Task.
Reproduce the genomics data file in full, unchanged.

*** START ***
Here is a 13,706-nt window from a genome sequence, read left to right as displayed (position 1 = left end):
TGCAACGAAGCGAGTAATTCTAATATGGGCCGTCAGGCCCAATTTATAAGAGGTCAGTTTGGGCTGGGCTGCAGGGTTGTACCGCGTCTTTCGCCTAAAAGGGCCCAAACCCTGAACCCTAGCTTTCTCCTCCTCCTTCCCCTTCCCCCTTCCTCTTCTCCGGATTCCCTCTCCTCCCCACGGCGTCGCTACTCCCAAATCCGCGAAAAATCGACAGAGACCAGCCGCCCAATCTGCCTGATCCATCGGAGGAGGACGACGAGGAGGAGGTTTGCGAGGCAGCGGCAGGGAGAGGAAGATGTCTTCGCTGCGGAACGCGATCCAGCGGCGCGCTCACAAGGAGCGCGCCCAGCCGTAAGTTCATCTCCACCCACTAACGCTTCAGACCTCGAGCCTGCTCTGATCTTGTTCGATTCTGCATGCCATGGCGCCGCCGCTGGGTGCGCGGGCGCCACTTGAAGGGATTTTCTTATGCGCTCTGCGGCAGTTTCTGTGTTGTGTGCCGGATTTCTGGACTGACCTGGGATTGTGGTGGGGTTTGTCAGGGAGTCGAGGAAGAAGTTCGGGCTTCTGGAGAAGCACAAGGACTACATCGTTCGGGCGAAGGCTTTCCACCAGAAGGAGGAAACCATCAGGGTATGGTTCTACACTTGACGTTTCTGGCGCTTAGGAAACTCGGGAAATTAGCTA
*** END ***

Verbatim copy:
Here is a 13,706-nt window from a genome sequence, read left to right as displayed (position 1 = left end):
TGCAACGAAGCGAGTAATTCTAATATGGGCCGTCAGGCCCAATTTATAAGAGGTCAGTTTGGGCTGGGCTGCAGGGTTGTACCGCGTCTTTCGCCTAAAAGGGCCCAAACCCTGAACCCTAGCTTTCTCCTCCTCCTTCCCCTTCCCCCTTCCTCTTCTCCGGATTCCCTCTCCTCCCCACGGCGTCGCTACTCCCAAATCCGCGAAAAATCGACAGAGACCAGCCGCCCAATCTGCCTGATCCATCGGAGGAGGACGACGAGGAGGAGGTTTGCGAGGCAGCGGCAGGGAGAGGAAGATGTCTTCGCTGCGGAACGCGATCCAGCGGCGCGCTCACAAGGAGCGCGCCCAGCCGTAAGTTCATCTCCACCCACTAACGCTTCAGACCTCGAGCCTGCTCTGATCTTGTTCGATTCTGCATGCCATGGCGCCGCCGCTGGGTGCGCGGGCGCCACTTGAAGGGATTTTCTTATGCGCTCTGCGGCAGTTTCTGTGTTGTGTGCCGGATTTCTGGACTGACCTGGGATTGTGGTGGGGTTTGTCAGGGAGTCGAGGAAGAAGTTCGGGCTTCTGGAGAAGCACAAGGACTACATCGTTCGGGCGAAGGCTTTCCACCAGAAGGAGGAAACCATCAGGGTATGGTTCTACACTTGACGTTTCTGGCGCTTAGGAAACTCGGGAAATTAGCTA